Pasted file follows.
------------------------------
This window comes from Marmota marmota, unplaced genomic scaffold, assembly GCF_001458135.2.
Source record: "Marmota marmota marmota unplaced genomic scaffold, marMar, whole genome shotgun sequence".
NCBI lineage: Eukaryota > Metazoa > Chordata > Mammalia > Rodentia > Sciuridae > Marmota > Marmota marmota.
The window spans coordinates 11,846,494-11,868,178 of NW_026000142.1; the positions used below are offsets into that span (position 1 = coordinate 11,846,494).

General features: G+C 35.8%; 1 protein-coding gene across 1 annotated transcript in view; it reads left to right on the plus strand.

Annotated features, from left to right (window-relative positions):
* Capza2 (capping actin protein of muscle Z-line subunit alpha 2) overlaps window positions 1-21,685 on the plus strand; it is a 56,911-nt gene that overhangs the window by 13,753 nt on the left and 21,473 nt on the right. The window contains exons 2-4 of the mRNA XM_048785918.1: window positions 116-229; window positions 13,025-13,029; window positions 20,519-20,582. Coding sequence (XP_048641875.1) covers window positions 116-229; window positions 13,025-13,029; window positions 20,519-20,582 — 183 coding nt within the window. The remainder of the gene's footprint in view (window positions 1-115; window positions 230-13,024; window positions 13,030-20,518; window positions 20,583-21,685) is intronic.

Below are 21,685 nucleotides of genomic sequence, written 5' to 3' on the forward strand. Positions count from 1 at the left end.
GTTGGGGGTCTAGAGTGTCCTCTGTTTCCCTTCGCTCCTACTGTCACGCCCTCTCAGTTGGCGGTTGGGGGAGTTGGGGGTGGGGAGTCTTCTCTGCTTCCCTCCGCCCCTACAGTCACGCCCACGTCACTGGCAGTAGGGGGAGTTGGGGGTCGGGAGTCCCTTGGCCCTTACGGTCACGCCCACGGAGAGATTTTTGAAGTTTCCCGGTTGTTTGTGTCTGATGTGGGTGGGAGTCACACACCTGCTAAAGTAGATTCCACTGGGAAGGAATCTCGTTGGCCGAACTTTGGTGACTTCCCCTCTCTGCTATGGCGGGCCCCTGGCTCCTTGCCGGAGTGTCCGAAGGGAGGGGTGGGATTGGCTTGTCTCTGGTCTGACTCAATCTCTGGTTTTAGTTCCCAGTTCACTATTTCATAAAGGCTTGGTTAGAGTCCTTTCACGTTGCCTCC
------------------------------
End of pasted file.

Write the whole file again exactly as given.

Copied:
This window comes from Marmota marmota, unplaced genomic scaffold, assembly GCF_001458135.2.
Source record: "Marmota marmota marmota unplaced genomic scaffold, marMar, whole genome shotgun sequence".
NCBI lineage: Eukaryota > Metazoa > Chordata > Mammalia > Rodentia > Sciuridae > Marmota > Marmota marmota.
The window spans coordinates 11,846,494-11,868,178 of NW_026000142.1; the positions used below are offsets into that span (position 1 = coordinate 11,846,494).

General features: G+C 35.8%; 1 protein-coding gene across 1 annotated transcript in view; it reads left to right on the plus strand.

Annotated features, from left to right (window-relative positions):
* Capza2 (capping actin protein of muscle Z-line subunit alpha 2) overlaps window positions 1-21,685 on the plus strand; it is a 56,911-nt gene that overhangs the window by 13,753 nt on the left and 21,473 nt on the right. The window contains exons 2-4 of the mRNA XM_048785918.1: window positions 116-229; window positions 13,025-13,029; window positions 20,519-20,582. Coding sequence (XP_048641875.1) covers window positions 116-229; window positions 13,025-13,029; window positions 20,519-20,582 — 183 coding nt within the window. The remainder of the gene's footprint in view (window positions 1-115; window positions 230-13,024; window positions 13,030-20,518; window positions 20,583-21,685) is intronic.

Below are 21,685 nucleotides of genomic sequence, written 5' to 3' on the forward strand. Positions count from 1 at the left end.
GTTGGGGGTCTAGAGTGTCCTCTGTTTCCCTTCGCTCCTACTGTCACGCCCTCTCAGTTGGCGGTTGGGGGAGTTGGGGGTGGGGAGTCTTCTCTGCTTCCCTCCGCCCCTACAGTCACGCCCACGTCACTGGCAGTAGGGGGAGTTGGGGGTCGGGAGTCCCTTGGCCCTTACGGTCACGCCCACGGAGAGATTTTTGAAGTTTCCCGGTTGTTTGTGTCTGATGTGGGTGGGAGTCACACACCTGCTAAAGTAGATTCCACTGGGAAGGAATCTCGTTGGCCGAACTTTGGTGACTTCCCCTCTCTGCTATGGCGGGCCCCTGGCTCCTTGCCGGAGTGTCCGAAGGGAGGGGTGGGATTGGCTTGTCTCTGGTCTGACTCAATCTCTGGTTTTAGTTCCCAGTTCACTATTTCATAAAGGCTTGGTTAGAGTCCTTTCACGTTGCCTCC